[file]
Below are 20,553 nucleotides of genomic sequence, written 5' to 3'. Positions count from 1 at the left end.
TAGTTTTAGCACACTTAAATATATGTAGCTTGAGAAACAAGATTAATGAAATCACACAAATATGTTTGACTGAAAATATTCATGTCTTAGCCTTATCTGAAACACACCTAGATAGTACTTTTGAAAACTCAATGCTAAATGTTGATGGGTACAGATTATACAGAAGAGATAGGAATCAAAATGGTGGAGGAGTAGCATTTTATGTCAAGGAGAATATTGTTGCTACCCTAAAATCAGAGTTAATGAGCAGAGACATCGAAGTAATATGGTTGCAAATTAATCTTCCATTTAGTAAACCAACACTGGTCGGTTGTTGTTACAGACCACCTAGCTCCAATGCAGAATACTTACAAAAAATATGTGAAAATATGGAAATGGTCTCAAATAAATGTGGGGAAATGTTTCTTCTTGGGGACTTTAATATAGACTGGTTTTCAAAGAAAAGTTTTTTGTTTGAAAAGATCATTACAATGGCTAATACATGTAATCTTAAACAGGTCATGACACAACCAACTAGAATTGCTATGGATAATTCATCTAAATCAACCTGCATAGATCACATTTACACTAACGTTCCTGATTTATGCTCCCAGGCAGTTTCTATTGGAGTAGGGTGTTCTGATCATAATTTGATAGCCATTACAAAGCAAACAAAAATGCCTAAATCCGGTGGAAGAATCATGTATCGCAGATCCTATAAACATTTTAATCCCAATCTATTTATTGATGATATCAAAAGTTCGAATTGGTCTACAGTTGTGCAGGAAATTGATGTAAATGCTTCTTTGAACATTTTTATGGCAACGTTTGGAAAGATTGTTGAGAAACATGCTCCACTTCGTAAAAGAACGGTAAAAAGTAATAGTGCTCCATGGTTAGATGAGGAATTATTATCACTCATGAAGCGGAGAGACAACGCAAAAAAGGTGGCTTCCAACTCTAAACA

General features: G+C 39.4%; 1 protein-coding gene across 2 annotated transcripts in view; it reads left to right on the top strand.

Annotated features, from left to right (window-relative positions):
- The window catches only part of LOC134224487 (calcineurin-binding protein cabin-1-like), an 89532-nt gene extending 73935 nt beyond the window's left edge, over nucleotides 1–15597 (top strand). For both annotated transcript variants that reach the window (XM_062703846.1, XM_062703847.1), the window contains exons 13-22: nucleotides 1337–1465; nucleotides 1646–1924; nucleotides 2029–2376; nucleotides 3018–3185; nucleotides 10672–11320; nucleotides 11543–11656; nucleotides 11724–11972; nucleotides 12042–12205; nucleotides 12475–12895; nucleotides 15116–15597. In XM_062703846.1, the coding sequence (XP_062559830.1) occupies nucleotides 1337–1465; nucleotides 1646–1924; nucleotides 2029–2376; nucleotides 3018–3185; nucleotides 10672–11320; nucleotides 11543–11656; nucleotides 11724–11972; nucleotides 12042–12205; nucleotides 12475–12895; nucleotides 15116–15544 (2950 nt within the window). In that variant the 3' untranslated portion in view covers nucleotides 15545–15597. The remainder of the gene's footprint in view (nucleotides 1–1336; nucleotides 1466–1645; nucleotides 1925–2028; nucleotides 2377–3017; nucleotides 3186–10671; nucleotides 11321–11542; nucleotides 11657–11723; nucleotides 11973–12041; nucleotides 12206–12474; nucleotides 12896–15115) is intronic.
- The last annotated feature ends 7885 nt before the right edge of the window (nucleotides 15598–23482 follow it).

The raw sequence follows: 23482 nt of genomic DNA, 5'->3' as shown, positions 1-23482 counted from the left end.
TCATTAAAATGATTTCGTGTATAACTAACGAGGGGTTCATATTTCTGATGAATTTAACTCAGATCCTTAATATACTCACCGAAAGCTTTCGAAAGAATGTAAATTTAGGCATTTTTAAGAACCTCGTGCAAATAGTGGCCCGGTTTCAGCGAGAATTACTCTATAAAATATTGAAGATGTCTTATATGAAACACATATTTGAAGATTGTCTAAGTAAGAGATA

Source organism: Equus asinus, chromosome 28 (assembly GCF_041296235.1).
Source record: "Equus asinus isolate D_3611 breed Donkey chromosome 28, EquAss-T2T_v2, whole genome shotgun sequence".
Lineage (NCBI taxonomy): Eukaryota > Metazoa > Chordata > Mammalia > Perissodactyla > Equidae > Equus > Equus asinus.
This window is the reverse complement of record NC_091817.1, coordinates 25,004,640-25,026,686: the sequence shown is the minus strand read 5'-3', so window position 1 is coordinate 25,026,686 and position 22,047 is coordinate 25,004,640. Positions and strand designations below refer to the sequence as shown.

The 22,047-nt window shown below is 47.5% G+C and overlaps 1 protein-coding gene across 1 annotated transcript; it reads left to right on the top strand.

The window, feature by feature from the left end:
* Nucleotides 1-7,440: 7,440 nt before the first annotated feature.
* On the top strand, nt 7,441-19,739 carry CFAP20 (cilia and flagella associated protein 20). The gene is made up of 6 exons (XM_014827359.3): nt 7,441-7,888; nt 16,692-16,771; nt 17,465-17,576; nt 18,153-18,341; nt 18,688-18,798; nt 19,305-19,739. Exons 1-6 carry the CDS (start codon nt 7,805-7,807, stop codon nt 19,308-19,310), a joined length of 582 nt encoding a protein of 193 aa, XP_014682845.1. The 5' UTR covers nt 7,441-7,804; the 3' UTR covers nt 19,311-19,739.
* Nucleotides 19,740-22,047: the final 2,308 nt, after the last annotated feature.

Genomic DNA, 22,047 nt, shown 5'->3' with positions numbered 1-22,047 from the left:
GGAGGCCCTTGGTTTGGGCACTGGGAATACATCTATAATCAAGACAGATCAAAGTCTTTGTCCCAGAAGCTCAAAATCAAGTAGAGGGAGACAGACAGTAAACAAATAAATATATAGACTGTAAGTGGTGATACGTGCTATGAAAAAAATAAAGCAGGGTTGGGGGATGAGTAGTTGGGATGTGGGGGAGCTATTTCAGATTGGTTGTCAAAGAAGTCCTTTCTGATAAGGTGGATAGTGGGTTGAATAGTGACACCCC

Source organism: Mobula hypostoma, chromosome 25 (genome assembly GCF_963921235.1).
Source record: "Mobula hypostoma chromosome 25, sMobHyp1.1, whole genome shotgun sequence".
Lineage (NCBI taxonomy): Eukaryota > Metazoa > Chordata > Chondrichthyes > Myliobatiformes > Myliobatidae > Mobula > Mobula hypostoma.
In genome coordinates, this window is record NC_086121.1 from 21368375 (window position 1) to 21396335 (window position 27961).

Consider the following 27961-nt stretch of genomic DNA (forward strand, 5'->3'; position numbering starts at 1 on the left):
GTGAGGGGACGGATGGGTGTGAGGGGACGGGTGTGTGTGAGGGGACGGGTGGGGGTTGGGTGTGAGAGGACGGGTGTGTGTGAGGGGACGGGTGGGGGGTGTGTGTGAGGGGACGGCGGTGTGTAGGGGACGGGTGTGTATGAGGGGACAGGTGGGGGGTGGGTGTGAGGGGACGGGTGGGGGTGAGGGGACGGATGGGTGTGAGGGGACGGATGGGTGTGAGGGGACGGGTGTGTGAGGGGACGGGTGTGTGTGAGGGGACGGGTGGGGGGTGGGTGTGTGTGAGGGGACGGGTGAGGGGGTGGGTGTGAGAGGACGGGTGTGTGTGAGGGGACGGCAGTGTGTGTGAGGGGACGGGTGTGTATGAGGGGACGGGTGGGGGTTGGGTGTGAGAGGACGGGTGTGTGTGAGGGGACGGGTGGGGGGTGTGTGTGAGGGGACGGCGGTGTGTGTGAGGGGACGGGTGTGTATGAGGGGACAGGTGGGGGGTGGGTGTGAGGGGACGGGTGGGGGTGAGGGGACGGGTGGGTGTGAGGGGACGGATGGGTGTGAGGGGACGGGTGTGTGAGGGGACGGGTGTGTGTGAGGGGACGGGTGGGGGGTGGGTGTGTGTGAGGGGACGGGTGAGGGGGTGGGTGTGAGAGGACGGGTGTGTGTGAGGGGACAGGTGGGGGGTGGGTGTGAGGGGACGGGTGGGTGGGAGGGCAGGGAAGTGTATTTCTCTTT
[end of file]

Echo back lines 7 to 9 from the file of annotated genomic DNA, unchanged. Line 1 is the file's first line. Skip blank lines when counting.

The raw sequence follows: 23482 nt of genomic DNA, 5'->3' as shown, positions 1-23482 counted from the left end.
TCATTAAAATGATTTCGTGTATAACTAACGAGGGGTTCATATTTCTGATGAATTTAACTCAGATCCTTAATATACTCACCGAAAGCTTTCGAAAGAATGTAAATTTAGGCATTTTTAAGAACCTCGTGCAAATAGTGGCCCGGTTTCAGCGAGAATTACTCTATAAAATATTGAAGATGTCTTATATGAAACACATATTTGAAGATTGTCTAAGTAAGAGATA

Source organism: Equus asinus, chromosome 28 (assembly GCF_041296235.1).